How about a plane with 400ft wings. Is there a limit? Imposed by what? How about a plane that flies by flapping its wings? possible but worth the time, energy, and effort to produce?
    A locomotives power weight ratio is determined by material tech. Nigel was an excellent engineer, AT THE TIME. How about steam at 1000 degrees, 1500 degrees? the energy is there, confining it and getting usable work is the question and that is again materials tech.
    However on the practical side is it worth the time, energy, and effort to develop a locomotive with a power to weight ratio that will allow speeds over 125mph. The British steam cars (turbines) are approaching 200mph even now so why bother trying to produce the same effect with a reciprocating engine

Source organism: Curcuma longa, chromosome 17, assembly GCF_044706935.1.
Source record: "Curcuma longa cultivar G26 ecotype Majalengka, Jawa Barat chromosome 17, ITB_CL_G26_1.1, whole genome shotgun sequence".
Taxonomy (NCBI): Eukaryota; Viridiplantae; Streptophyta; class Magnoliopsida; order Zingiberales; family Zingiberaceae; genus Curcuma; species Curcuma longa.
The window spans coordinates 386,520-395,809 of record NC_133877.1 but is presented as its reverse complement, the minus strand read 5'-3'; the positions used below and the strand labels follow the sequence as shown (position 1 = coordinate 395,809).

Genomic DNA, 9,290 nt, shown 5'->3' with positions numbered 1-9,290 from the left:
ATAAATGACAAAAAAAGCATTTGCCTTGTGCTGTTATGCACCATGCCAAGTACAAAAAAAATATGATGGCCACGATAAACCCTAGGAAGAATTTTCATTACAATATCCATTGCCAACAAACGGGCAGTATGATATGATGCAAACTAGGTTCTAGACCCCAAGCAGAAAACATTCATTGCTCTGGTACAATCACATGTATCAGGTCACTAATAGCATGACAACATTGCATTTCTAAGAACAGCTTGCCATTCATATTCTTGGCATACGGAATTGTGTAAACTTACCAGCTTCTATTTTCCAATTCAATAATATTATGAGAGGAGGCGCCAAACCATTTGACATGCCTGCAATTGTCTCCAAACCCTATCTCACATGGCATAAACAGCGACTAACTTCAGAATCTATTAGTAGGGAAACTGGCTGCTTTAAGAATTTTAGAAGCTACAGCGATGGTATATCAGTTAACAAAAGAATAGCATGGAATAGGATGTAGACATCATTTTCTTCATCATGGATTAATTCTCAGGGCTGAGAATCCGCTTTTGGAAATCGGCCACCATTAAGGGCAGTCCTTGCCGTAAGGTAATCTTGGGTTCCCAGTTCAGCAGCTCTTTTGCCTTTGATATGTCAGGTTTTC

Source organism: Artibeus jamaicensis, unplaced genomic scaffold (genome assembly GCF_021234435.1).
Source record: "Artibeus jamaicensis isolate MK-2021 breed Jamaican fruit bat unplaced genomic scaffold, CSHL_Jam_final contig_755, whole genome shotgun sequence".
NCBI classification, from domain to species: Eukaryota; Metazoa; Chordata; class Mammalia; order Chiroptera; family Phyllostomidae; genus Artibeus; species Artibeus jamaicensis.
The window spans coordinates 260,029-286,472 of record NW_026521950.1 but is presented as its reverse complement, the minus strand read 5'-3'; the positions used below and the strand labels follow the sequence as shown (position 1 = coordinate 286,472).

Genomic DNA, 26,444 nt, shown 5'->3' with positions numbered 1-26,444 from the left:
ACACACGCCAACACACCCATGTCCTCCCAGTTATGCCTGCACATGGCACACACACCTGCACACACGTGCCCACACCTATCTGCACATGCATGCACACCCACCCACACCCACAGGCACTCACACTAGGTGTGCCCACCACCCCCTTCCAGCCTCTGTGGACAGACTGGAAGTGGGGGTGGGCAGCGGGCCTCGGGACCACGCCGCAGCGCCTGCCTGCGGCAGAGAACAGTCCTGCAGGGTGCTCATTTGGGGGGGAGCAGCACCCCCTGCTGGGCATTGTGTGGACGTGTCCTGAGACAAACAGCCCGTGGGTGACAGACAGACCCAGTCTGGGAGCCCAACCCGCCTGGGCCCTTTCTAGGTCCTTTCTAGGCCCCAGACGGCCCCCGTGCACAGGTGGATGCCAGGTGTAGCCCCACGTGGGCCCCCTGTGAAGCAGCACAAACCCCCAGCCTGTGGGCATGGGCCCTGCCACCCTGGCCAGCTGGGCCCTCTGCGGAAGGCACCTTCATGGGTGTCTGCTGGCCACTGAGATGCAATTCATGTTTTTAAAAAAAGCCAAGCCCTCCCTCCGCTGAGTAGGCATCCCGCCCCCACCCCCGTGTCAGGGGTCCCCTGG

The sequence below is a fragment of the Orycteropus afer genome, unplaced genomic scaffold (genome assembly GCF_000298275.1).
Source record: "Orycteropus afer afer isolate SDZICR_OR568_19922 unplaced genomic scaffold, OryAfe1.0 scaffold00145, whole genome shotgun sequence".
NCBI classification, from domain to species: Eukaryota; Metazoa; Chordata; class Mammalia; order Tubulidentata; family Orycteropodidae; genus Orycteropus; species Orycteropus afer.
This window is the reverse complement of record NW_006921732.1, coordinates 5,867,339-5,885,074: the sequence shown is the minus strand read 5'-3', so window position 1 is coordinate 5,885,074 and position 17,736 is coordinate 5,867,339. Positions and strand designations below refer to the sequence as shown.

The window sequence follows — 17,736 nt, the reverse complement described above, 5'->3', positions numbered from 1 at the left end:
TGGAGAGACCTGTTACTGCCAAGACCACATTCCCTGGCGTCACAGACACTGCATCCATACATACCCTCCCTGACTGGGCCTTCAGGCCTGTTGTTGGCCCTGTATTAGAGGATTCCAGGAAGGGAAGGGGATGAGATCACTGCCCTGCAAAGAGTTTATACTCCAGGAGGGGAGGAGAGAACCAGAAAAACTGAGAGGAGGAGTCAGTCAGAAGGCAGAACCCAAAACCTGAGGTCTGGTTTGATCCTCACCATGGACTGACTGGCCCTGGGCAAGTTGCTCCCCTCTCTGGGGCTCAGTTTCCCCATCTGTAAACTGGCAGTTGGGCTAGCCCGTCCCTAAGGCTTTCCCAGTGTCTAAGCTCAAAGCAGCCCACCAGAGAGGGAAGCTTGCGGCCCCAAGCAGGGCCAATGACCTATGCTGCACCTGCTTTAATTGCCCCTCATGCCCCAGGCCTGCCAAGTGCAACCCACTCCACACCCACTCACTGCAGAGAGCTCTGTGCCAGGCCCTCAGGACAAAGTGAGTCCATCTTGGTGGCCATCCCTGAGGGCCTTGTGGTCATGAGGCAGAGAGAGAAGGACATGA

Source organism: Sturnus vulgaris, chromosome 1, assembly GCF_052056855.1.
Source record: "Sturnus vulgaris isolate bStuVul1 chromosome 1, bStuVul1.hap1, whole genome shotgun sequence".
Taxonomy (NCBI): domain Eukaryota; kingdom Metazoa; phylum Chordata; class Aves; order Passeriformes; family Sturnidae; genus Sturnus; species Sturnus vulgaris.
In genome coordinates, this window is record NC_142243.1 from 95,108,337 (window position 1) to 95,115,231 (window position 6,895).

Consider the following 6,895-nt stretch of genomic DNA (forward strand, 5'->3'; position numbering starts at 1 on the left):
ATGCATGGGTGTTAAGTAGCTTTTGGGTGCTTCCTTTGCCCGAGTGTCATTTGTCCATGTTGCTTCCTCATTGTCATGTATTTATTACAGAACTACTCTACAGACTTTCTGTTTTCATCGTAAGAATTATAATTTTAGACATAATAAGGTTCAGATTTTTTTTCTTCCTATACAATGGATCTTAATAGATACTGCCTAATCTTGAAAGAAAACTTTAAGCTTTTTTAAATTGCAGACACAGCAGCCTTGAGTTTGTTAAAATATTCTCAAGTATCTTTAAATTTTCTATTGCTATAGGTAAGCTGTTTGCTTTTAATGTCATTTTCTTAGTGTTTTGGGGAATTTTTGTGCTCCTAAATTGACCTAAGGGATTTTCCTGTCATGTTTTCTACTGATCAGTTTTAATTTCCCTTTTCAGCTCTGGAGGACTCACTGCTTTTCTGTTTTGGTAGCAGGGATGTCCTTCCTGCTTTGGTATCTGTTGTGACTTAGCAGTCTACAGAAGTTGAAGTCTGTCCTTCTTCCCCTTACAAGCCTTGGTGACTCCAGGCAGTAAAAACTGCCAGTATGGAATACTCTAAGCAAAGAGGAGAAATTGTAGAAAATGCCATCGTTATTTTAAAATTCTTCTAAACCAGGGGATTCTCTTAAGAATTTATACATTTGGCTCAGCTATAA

Adiabatic expansion also applies to internal combustion engines but since the fuel burns over time it replaces the energy lost as the piston is pushed downward
    I easily accept 125mph as the PRACTICAL speed limit of a steam powered locomotive until material tech produces a metal stronger and lighter than steel
     
  15. cocky pilot

    cocky pilot Member

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    if producing steam is the criteria then an oxygen plus hydrogen rocket trumps most conteders the subject of discussion is or was a direct coupled steam engine.

    BTW 5000 Horse power is quite a big number but not really in the case of locomotives and loads, do the math.
     
  16. mikewint

    mikewint Well-Known Member